The “UnSung” episode reveals some unknown facts about the music star, but he revealed to EUR that his family played a huge part in making him the Hall of Fame Rock-n-Roller that he is. It was his brother who gave him the spark for music.
“He was the only father figure in the house,” Collins said. “It was my mom, my sister, me, and my brother. I never knew my dad. My brother was eight years older than I was and he was the cat. He was the one that I looked up to. He started playing music and I wanted to be like my brother and that’s what really got me hooked. He used to rehearse around the house all the time. His band used to come over. He played guitar. That really is what got me hooked. That was my first real hero.”
And it was his mom who gave him the name Bootsy.
“She said I looked like a Bootsy. I laughed and didn’t really know what that meant,” he said. “It gives me chills speaking about my mother. She was really the whole reason for me just going all out and wanting to be somebody. My mother would work hard and make $2 a week and that in itself, at a young age, kind of got to me. I was taking it all in. At the time we were going through it, we didn’t think anything was wrong. Mama made sure we were fed and had a roof over our head. We didn’t know we were poor. You didn’t even think about it.”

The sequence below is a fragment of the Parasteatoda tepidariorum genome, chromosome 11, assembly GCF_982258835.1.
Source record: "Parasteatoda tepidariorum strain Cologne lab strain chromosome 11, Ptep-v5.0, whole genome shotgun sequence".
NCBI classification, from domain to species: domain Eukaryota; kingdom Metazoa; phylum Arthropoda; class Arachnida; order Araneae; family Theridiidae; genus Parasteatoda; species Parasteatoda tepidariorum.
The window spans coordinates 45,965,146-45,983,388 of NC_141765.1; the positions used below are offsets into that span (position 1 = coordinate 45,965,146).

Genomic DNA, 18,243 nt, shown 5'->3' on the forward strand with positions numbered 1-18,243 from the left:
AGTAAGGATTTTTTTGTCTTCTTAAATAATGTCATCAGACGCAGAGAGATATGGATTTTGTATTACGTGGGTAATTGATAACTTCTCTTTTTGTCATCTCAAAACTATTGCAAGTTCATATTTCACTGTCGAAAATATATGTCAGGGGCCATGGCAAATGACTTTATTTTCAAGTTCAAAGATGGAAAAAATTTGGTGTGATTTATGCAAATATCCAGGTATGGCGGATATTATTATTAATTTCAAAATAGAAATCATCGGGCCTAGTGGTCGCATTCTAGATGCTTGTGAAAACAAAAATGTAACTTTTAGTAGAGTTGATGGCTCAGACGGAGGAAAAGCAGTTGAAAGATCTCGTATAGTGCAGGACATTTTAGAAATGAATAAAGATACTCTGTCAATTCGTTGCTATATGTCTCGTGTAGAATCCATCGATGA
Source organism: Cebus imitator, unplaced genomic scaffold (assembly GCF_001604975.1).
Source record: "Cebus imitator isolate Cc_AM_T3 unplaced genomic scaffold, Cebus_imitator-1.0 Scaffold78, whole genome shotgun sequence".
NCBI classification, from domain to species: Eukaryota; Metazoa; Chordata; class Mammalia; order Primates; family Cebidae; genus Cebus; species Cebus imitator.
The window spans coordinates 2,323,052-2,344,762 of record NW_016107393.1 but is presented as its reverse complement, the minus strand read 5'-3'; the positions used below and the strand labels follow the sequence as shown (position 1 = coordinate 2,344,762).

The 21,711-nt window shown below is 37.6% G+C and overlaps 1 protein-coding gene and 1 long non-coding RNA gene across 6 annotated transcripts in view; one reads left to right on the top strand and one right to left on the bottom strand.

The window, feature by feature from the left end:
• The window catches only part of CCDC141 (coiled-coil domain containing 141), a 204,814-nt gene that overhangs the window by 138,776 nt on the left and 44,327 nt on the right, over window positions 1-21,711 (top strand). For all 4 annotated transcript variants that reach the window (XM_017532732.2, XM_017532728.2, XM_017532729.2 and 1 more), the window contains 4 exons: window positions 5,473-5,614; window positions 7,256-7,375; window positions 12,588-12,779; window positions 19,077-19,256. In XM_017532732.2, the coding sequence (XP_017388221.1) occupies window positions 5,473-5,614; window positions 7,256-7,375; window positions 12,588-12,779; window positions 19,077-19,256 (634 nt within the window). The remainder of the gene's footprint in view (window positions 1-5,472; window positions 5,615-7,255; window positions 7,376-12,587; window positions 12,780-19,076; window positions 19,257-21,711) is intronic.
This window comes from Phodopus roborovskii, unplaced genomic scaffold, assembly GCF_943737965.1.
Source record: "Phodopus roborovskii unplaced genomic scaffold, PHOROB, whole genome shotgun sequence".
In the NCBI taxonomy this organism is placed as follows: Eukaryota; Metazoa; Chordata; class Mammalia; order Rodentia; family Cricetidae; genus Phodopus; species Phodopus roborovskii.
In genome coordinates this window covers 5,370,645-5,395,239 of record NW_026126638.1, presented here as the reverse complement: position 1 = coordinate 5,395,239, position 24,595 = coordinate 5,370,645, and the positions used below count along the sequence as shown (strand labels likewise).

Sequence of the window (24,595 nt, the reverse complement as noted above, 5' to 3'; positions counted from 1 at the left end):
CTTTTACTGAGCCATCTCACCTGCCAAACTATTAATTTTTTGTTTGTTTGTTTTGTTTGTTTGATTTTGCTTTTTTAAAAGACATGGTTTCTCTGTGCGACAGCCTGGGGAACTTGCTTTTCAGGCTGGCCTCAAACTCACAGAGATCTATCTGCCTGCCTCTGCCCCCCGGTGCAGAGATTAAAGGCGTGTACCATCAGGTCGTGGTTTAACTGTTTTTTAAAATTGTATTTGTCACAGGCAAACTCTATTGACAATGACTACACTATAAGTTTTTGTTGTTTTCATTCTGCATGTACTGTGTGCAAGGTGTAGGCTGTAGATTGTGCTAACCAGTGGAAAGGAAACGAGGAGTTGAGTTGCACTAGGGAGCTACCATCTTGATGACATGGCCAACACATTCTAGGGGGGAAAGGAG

Collins was also influenced by some funk and soul legends.
“We had King Records here [in Cincinnati]. James Brown was recording here,” he recalled. “We hung out at King Records so we had the chance to run into a lot of different starts at that time: Hank Ballard, Arthur Prysock – and we also got to play on their records. This was at a very young age. I’m like, 15 years old playing at King Records with all these different artists. That was got me started and made me think, ‘This is what I really want to do.”
“But James Jameson was the number one musician for me – the bass player for Motown,” Collins said. “He’s the one that really locked me in to wanting to play bass. This cat could do no wrong with a bass. Every note he played was perfect. At that time, when bass playing was developing, he took it to the next level. Before him it was [basic rhythm]. You didn’t have no melody or bass lines. James Jameson is the one who came up with those groovy bass lines. I never got a chance to meet him before he died. He was my all-time hero.”